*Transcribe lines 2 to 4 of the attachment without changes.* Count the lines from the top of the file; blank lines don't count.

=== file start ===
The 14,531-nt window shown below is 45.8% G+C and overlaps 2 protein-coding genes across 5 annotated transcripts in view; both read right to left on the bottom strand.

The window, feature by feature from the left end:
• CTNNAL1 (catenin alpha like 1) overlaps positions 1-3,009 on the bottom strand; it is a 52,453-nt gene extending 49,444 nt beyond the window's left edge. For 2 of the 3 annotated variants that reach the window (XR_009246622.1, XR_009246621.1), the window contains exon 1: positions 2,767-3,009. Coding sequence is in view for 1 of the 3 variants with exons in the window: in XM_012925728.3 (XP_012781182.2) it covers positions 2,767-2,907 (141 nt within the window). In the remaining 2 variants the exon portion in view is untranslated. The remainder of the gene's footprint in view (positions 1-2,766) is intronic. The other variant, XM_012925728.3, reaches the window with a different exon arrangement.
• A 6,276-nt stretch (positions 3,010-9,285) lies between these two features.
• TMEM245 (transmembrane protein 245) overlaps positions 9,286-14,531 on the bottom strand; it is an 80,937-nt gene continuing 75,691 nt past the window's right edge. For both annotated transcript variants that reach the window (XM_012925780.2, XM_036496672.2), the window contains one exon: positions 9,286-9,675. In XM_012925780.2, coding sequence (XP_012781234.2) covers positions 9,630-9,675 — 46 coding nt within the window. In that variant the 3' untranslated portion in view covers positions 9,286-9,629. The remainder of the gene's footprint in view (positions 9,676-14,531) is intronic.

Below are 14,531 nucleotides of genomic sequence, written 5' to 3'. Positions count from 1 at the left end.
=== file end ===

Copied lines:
The window, feature by feature from the left end:
• CTNNAL1 (catenin alpha like 1) overlaps positions 1-3,009 on the bottom strand; it is a 52,453-nt gene extending 49,444 nt beyond the window's left edge. For 2 of the 3 annotated variants that reach the window (XR_009246622.1, XR_009246621.1), the window contains exon 1: positions 2,767-3,009. Coding sequence is in view for 1 of the 3 variants with exons in the window: in XM_012925728.3 (XP_012781182.2) it covers positions 2,767-2,907 (141 nt within the window). In the remaining 2 variants the exon portion in view is untranslated. The remainder of the gene's footprint in view (positions 1-2,766) is intronic. The other variant, XM_012925728.3, reaches the window with a different exon arrangement.
• A 6,276-nt stretch (positions 3,010-9,285) lies between these two features.